And, as promised (after all, it is a Disney film) there is a moral to the fast-paced animated feature: While in Radiator Springs, McQueen learns that there are more important things in life than just fleeting fame and sparkling trophies.


(Fox, opens June 23)

A Tale of Two Kitties – which mixes animation with live-action performances – is Fox’s follow-up to 2004’s Garfield. The sequel re-teams Breckin Meyer (Kate & Leopold) and Jennifer Love Hewitt (television drama “Ghost Whisperer”) with the infamously mischievous yellow cat (voiced by Bill Murray).

This time, however, Garfield follows his owner, Jon (Meyer) on a trip to England. The antics begin when Garfield – a chronic troublemaker – is mistaken for a look-alike regal cat who has recently inherited a castle. Needles to say, Garfield is loving every bit of the regal treatment he’s receiving. That is, until he realizes that his new lifestyle is being put in danger by the evil Lord Dargis (Billy Connolly), who wants to get rid of Garfield and turn the beautiful castle into a resort.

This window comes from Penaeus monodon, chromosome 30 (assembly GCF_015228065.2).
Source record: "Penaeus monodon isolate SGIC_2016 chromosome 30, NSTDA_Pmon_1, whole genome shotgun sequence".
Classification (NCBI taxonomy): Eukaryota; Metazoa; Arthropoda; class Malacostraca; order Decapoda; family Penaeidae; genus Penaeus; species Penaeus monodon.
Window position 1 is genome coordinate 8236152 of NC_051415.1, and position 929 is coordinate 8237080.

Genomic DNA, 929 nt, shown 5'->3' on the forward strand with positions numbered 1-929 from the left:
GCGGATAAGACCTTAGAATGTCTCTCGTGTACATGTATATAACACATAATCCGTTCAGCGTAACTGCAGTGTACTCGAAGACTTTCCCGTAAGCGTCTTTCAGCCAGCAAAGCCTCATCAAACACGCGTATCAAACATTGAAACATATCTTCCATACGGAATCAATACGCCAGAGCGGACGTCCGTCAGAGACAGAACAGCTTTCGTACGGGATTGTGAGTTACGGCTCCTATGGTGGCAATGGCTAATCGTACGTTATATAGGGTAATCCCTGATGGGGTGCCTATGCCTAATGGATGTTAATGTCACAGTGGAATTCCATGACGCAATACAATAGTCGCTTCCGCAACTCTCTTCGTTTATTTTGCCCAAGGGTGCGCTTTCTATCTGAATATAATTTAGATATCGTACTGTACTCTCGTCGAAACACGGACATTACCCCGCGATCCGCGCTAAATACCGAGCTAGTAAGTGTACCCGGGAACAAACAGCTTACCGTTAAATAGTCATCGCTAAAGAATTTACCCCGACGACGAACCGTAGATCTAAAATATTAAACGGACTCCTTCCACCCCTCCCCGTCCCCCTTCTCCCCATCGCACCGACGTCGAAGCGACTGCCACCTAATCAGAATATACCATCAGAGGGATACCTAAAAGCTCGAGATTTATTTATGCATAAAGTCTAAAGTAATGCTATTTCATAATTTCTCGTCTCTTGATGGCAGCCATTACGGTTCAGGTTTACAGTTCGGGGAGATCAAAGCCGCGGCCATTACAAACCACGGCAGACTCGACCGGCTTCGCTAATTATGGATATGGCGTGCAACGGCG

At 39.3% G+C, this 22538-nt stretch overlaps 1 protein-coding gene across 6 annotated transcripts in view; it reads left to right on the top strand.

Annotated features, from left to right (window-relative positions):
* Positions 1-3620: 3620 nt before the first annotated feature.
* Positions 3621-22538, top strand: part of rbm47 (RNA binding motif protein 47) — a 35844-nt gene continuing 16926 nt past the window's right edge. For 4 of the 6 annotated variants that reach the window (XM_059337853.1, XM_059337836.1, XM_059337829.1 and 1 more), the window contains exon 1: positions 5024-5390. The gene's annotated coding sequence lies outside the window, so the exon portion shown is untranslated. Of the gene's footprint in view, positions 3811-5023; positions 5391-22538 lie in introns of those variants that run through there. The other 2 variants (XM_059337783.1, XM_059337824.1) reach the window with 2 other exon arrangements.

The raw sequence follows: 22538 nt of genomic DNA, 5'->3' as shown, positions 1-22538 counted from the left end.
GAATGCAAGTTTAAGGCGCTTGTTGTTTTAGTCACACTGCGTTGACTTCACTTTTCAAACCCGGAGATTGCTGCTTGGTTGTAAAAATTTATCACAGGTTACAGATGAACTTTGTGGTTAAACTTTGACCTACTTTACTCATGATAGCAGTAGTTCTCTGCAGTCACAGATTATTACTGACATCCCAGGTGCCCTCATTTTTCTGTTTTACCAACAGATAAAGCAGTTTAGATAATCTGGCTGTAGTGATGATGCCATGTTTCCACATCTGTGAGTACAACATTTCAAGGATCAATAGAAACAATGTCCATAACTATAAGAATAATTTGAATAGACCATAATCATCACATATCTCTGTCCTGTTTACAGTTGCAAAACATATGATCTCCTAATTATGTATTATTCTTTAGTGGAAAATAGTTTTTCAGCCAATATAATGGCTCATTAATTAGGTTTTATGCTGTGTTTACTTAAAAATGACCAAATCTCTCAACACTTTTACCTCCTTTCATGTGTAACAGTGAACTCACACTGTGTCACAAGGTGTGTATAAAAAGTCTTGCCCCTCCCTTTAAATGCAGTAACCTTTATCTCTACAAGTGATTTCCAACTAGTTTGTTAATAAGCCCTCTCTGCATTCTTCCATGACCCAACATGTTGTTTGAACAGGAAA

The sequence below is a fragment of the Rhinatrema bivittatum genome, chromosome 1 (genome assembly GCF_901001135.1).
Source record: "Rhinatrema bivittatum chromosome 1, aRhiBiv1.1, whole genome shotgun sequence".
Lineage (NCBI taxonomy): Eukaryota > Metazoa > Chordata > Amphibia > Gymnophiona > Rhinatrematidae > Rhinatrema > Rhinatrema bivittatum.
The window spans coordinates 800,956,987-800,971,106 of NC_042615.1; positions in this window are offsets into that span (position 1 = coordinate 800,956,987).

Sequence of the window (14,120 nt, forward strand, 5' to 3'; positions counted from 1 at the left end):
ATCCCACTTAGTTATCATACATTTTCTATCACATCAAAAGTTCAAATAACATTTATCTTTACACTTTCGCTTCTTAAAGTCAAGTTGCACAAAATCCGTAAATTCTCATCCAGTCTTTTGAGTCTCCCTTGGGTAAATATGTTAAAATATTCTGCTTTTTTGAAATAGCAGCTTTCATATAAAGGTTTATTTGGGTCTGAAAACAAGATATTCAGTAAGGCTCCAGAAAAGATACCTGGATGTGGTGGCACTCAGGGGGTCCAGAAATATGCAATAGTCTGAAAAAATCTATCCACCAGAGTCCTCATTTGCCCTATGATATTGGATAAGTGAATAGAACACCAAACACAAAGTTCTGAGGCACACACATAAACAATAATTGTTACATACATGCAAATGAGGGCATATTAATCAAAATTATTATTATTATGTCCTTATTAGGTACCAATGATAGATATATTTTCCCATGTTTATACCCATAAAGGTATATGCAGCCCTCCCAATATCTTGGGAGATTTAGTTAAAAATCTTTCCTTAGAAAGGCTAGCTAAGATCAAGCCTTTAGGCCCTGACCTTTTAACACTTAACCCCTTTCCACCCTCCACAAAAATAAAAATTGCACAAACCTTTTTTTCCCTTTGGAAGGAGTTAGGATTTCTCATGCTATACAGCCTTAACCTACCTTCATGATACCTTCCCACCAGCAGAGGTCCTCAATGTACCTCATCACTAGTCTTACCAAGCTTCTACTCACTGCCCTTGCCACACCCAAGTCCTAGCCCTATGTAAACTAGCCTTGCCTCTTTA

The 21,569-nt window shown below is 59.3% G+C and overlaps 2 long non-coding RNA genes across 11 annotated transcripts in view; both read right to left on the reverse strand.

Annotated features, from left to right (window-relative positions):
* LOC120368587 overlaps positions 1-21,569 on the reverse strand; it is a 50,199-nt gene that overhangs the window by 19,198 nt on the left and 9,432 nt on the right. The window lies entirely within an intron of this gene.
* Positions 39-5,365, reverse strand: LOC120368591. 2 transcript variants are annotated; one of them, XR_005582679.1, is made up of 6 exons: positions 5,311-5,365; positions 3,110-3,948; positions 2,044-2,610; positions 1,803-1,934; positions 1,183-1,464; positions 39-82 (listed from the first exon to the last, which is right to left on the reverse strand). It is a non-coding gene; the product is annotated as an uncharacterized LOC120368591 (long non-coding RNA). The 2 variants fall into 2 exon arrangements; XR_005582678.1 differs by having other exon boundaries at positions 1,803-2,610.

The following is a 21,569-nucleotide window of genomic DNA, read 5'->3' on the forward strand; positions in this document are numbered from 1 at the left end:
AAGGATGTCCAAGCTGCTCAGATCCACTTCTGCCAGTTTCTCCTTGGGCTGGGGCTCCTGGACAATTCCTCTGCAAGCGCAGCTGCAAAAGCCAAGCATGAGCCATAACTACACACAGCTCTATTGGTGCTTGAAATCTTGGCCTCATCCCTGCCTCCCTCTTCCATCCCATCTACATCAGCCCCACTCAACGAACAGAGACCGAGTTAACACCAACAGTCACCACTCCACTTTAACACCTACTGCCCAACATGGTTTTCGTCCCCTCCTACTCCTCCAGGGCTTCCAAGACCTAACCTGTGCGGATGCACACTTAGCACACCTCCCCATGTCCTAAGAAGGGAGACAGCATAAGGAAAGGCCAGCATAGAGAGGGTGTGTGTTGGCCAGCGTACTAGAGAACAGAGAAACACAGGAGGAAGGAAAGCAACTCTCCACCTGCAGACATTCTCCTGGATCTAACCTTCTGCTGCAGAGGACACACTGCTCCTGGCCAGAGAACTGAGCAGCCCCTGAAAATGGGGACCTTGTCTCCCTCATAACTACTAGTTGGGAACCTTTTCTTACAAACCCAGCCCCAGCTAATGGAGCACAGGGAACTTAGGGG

(Columbia, opens July 21)

Starring a handful of talented celebrity voices – including Steve Buscemi, Maggie Gyllenhaal, Jon Heder, Catherine O’Hara and Kathleen Turner – Monster House is a frighteningly fun tale about a group of kids who believe their neighbor’s house is haunted.

Since nobody believes the fact that the house is actually a monster that lives to eat trick-or-treaters on Halloween, the kids decide that it’s up to them to save their neighborhood from the titular haunted home.


(Warner Bros., opens Aug. 4)

In this moral-filled animated tale, an unlucky 10-year-old boy named Lucas Nickle just can’t catch a break. His parents are too preoccupied to notice him; his grandmother is too kooky to care; his sister, Tiffany, has nothing but harsh words for him; and, to top it all off, he’s constantly picked on by the school bullies.

Lucas’ only release, then, is stomping ant hills in his front yard and burning their many inhabitants with his magnifying glass. That is, however, until the Wizard Ant Zoc (voiced by Nicolas Cage) invents a potion that, when squirted in Lucas’ ear, shrinks him down to ant size and enables the six-legged bugs to bring him into their underground colony to be placed on trial.

While in the colony, which is full of ants voiced by celebrities including Julia Roberts, Meryl Streep, Regina King and Alan Cumming, Lucas learns many valuable lessons about love, compassion and the importance of defending yourself. He puts these values to the test, then, when he must help his new ant friends defend their colony against an evil, sleazy exterminator (Paul Giamatti).